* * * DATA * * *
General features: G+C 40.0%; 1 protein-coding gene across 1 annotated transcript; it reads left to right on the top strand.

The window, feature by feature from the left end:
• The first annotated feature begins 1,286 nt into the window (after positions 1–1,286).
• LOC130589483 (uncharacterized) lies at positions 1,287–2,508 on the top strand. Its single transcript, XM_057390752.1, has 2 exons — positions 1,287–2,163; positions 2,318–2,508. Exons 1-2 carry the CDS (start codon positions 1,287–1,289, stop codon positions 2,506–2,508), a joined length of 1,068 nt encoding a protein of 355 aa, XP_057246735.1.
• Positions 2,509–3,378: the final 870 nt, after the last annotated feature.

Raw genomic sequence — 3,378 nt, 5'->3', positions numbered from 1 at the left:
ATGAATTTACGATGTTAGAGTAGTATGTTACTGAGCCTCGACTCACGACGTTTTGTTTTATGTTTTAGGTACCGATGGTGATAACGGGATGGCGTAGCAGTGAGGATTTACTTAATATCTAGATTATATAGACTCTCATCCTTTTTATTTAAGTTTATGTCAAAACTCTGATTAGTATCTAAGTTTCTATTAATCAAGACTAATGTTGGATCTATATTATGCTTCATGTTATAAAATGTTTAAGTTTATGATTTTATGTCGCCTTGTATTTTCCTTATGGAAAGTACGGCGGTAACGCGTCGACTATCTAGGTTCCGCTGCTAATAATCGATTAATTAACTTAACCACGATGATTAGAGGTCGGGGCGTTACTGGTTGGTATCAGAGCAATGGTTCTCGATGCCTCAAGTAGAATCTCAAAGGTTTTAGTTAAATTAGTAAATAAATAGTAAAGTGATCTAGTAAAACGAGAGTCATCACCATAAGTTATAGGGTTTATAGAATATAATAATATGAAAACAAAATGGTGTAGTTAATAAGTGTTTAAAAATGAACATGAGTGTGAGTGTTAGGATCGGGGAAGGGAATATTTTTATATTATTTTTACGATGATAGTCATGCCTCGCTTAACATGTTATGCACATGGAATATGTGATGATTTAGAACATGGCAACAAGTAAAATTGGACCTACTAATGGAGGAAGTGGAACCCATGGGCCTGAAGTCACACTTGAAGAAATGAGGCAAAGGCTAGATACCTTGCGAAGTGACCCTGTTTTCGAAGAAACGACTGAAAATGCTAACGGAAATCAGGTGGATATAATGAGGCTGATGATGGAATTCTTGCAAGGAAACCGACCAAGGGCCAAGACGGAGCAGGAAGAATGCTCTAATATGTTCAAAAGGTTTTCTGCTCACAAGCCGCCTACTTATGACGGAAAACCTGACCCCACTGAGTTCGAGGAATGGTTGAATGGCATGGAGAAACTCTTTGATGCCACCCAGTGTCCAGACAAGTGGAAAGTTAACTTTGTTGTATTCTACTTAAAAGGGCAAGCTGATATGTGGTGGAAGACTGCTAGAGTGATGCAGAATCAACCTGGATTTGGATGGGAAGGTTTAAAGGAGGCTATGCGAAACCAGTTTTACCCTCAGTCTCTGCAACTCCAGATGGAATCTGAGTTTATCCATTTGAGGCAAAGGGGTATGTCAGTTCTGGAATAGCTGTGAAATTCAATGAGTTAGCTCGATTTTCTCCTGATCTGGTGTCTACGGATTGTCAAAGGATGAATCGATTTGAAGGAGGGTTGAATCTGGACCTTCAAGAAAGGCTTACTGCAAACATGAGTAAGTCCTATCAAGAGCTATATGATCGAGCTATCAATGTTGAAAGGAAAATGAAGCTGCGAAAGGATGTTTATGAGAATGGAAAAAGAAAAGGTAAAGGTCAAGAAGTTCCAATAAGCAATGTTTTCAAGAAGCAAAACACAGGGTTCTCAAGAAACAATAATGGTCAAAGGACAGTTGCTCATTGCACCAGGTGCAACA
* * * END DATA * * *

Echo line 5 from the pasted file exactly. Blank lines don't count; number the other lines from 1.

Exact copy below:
• Positions 2,509–3,378: the final 870 nt, after the last annotated feature.